Fall sports deemed to be non-contact have been given the green light by the TSSAA to proceed without the heavy restrictions imposed on football and girls soccer.
But coaches and teams in volleyball, cross country and golf still need more information, Daniel Boone athletic director Danny Good said.
During a conversation with a TSSAA official last week, Good said he asked for guidance on how to address the handling of attendance at volleyball matches. Good said he didn’t get an answer. Is the TSSAA giving enough direction to its member schools?
The organization recently frustrated some coaches across the state when its Board of Control didn’t vote on which of the four options would be implemented for a potential delayed start to the football season. The TSSAA didn’t make the decision, at least in part, because it is trying to get Governor Bill Lee to give the organization an exemption from the state’s no-contact order for high school sports, which lasts through Aug. 29.
But shouldn’t the TSSAA have specific and full guidance for the sports that can move forward?
“I would think they would give us guidelines to go by,” Good said. “A governing body is a governing body. Tough times call for tough decisions. I’m not sure why the TSSAA isn’t making a statement.”
On Monday night, the TSSAA made a late addition to its Wednesday Board of Control meeting agenda. Originally scheduled as a classification study session only, the TSSAA said it will discuss items pertinent to all fall sports — including football and girls soccer.
As it has been with other recent Board of Control meetings, the proof will be in the pudding for what actually comes out of Wednesday’s session.
Guidance is desperately needed as volleyball, golf and cross country can begin the week of Aug. 17, which is only three weeks away.
“Are we going to allow fans for the volleyball matches?” Good said. “Will it be limited to 50 people?
“In golf you have different tee times, so controlling that will be much more doable. But in cross country, take the Trailblazer Invitational for example. You have hundreds of kids piled up together at the start. They eventually distance themselves after the shotgun start.”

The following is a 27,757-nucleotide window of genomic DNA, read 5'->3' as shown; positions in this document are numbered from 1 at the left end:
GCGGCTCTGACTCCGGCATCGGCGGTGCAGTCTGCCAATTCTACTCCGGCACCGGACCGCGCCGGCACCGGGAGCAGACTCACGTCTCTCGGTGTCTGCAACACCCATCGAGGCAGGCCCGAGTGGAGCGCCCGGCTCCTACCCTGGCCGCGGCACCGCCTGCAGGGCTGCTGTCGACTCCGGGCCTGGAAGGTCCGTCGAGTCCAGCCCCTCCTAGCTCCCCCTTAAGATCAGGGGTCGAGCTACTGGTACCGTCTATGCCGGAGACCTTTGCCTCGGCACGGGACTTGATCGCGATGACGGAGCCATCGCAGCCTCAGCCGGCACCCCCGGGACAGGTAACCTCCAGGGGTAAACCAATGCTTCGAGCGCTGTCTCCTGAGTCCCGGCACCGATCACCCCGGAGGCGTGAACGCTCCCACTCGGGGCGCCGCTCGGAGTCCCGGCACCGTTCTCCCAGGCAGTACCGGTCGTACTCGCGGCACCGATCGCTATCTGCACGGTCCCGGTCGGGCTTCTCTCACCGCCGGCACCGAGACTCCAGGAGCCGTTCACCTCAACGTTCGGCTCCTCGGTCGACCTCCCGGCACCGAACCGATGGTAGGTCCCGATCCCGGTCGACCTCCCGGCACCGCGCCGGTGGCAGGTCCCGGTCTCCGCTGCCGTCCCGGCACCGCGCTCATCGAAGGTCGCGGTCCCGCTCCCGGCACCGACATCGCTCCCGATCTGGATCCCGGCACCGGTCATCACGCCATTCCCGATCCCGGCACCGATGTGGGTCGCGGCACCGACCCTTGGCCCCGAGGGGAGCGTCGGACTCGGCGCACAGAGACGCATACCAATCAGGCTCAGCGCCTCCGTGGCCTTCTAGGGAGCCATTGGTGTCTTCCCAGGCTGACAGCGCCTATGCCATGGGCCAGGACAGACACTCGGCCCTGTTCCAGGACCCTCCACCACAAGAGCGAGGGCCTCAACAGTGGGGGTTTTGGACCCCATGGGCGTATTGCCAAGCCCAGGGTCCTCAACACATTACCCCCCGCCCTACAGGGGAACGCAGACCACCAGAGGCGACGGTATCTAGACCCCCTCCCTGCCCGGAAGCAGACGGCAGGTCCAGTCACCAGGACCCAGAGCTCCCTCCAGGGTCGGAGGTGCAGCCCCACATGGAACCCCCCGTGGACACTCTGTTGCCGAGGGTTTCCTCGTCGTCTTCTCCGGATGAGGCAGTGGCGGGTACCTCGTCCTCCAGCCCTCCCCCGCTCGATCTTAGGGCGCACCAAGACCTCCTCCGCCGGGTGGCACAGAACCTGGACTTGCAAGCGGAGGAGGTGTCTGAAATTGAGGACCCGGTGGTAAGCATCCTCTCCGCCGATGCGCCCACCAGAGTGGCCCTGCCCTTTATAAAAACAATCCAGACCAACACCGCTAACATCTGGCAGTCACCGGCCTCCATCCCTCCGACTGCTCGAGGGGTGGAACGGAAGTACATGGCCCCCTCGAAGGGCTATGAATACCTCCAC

Part of the issue for the TSSAA falling short of making tough choices might be what is at stake. Decisions are certainly difficult when it comes to the health and safety of student-athletes.
“Nobody wants to put anybody in harm’s way, especially a juvenile,” Good said. “But as an adult, a decision has to be made.”
If Daniel Boone was playing a regular season volleyball match tomorrow, Good said he would likely do things similar to how practices are currently handled at the school.
“I would probably take people’s temperatures as they come in,” he said. “I would have the gym set up in sections, with less than 50 people in each section. We probably wouldn’t have concessions.”
Also, Good said he’s not sure if volleyball would play full junior-varsity schedules, or if those would be abbreviated.
Good said he believes area school systems are doing their best to follow guidelines. But he added there is not enough general oversight.
And that, Good said, can lead to mistrust.
“No disrespect meant to anybody, but who is following the rules and who is not?” he said.
Overall, Good said there needs to be detailed instructions on how to proceed.
“Otherwise it’s confusing not only for the adults, but for the student-athletes as well,” he said. “We need continuity.”